SALT LAKE CITY — A group of Utah researchers is making inroads into technology that may help deaf people hear.
Engineers from the University of Utah are part of a global team of researchers who received a $9.7 million grant from the National Institutes of Health to create and produce a surgically implantable device that will one day allow the deaf and hard of hearing to understand and be able to listen to more precise sound than previously developed hearing aids.
This system will use a new version of a method that was originally developed by U. biomedical engineering Professor Emeritus Richard Normann that could send and receive electrical brain signals, a news release stated. The new procedure — funded through the five-year NIH grant — could help people who typically would not be candidates for traditional cochlear implants, explained U. electrical and computer engineering professor Florian Solzbacher, the lead U. researcher working on the team.
He noted that cochlear implants have been the primary technology used to treat scores of deaf patients for more than 30 years. The implant uses a tiny device inserted in the cochlea — a spiral cavity of the inner ear that produces nerve impulses from sound vibrations — to stimulate the auditory nerve, the release stated.
But Solzbacher said the implants don’t work for everyone due to variations in the anatomy of some patients or other abnormalities. He said for those patients where the cochlear implant didn't work, the sound heard was not particularly good quality and was adversely affected by ambient noises making some sounds hard to distinguish.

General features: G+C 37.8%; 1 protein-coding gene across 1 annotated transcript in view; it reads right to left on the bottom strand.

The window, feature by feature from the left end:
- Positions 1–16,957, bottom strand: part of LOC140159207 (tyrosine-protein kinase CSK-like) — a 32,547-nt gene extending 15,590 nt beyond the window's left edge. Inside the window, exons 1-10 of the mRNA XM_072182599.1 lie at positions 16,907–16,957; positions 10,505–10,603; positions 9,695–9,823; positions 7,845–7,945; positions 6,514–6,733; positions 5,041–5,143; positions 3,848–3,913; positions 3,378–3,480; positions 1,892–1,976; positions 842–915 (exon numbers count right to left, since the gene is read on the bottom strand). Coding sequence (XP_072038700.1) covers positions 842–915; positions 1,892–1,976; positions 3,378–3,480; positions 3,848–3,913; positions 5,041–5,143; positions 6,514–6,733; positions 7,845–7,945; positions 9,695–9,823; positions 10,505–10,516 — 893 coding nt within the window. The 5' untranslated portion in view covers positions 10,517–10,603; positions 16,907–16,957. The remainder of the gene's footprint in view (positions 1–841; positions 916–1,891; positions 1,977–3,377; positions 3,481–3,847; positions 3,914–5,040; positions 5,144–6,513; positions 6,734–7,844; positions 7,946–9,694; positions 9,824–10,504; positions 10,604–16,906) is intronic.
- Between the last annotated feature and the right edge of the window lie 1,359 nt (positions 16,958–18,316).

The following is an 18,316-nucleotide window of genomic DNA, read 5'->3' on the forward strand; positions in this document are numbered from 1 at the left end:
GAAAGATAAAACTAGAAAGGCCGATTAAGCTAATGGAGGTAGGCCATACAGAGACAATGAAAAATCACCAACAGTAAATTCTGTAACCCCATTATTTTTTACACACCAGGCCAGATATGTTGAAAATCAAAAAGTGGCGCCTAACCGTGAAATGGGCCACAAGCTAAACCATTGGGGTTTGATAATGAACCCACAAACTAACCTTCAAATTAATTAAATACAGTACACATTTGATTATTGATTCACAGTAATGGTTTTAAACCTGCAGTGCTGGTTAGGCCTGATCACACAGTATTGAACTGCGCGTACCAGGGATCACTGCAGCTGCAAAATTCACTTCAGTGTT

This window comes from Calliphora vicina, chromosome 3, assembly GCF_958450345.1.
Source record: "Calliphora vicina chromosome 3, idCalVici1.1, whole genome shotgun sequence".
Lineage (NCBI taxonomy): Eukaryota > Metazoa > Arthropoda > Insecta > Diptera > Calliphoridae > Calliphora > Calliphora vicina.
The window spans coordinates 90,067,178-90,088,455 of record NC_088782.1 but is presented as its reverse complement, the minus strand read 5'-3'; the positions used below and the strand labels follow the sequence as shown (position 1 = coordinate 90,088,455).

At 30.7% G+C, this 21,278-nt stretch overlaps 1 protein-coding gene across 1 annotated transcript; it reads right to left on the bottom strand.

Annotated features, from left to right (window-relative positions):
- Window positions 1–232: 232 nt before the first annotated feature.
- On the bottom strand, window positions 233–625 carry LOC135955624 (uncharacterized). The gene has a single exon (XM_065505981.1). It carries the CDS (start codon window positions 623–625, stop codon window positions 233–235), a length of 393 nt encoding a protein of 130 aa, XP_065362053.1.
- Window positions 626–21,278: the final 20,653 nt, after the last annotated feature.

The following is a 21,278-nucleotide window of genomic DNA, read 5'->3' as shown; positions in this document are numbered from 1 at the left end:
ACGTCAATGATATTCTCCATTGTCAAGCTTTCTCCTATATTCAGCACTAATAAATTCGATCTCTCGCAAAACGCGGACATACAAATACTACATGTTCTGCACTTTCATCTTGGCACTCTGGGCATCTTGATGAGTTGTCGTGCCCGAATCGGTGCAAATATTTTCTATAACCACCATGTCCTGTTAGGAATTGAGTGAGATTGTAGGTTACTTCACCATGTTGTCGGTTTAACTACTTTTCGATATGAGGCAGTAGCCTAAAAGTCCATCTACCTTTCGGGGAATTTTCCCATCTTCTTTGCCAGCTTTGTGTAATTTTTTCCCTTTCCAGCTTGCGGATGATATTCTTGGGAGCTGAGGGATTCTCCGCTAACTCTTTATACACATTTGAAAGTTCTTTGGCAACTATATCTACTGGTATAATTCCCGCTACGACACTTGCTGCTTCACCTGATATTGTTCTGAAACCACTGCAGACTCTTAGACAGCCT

"Your ability to hear in complex situations — to hear music, for example — or situations where you have lots of people speaking in a room is still very, very difficult," he explained. Because the sound was just amplified through attachment to the patient's auditory nerve, the lack of clarity still presented problems, he added. The new technology would greatly improve the sound quality heard by the patient, he said.
“You have much higher resolution of sound, which means you can cover more individual frequencies and have better tonal range,” says Solzbacher. “That should allow you to get more realistic hearing.”
An additional benefit of the technology is that it could be connected to already existing hearing aids that are typically utilized in cochlear implants, he said. He also noted that as a clinical product, the new technology should be designed to last approximately 30 years in the human body.
According to the release, the team will develop the technology and surgical procedure during the first three years of the grant period in an effort to verify safety and efficacy. In the last two years, the team will work on using the devices in human patients with hearing loss that otherwise would not be candidates for traditional cochlear implants, the release stated.Comment on this story
The research group will be composed of scientists from the University of Minnesota, The Feinstein Institute for Medical Research, the Hannover Medical School in Hanover, Germany, the International Neuroscience Institute in Hanover, Germany, the Hannover Clinical Trial Center, Salt Lake City-based Blackrock Microsystems and MED-EL, an Austrian manufacturer of medical devices for hearing loss, the release stated.
Solzbacher said the technology could become widely available within the next decade and offers hope to more patients with deafness or significant hearing loss.
"This is something that's much closer to something that helps large numbers of people," he said.